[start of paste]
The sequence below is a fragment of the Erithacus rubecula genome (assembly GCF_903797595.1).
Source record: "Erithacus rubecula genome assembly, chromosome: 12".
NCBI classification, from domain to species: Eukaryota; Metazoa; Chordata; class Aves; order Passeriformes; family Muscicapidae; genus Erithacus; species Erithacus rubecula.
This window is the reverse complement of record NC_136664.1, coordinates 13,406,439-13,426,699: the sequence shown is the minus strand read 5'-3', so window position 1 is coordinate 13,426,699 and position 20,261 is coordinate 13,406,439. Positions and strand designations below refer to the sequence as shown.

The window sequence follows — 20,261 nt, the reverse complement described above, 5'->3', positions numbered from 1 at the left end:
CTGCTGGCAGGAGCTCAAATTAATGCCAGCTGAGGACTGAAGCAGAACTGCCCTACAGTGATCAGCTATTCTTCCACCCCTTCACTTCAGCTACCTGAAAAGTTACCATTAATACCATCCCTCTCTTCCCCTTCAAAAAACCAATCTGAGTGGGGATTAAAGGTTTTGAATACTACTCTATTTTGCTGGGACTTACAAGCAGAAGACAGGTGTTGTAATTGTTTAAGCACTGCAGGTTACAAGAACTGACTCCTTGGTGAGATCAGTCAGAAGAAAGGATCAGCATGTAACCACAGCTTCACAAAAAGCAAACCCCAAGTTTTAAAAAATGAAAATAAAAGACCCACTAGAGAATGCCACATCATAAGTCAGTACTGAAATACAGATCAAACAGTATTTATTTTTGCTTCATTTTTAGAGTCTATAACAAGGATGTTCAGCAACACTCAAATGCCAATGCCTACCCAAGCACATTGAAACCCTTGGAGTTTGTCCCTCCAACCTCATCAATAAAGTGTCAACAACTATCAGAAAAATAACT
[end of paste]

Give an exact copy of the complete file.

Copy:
The sequence below is a fragment of the Erithacus rubecula genome (assembly GCF_903797595.1).
Source record: "Erithacus rubecula genome assembly, chromosome: 12".
NCBI classification, from domain to species: Eukaryota; Metazoa; Chordata; class Aves; order Passeriformes; family Muscicapidae; genus Erithacus; species Erithacus rubecula.
This window is the reverse complement of record NC_136664.1, coordinates 13,406,439-13,426,699: the sequence shown is the minus strand read 5'-3', so window position 1 is coordinate 13,426,699 and position 20,261 is coordinate 13,406,439. Positions and strand designations below refer to the sequence as shown.

The window sequence follows — 20,261 nt, the reverse complement described above, 5'->3', positions numbered from 1 at the left end:
CTGCTGGCAGGAGCTCAAATTAATGCCAGCTGAGGACTGAAGCAGAACTGCCCTACAGTGATCAGCTATTCTTCCACCCCTTCACTTCAGCTACCTGAAAAGTTACCATTAATACCATCCCTCTCTTCCCCTTCAAAAAACCAATCTGAGTGGGGATTAAAGGTTTTGAATACTACTCTATTTTGCTGGGACTTACAAGCAGAAGACAGGTGTTGTAATTGTTTAAGCACTGCAGGTTACAAGAACTGACTCCTTGGTGAGATCAGTCAGAAGAAAGGATCAGCATGTAACCACAGCTTCACAAAAAGCAAACCCCAAGTTTTAAAAAATGAAAATAAAAGACCCACTAGAGAATGCCACATCATAAGTCAGTACTGAAATACAGATCAAACAGTATTTATTTTTGCTTCATTTTTAGAGTCTATAACAAGGATGTTCAGCAACACTCAAATGCCAATGCCTACCCAAGCACATTGAAACCCTTGGAGTTTGTCCCTCCAACCTCATCAATAAAGTGTCAACAACTATCAGAAAAATAACT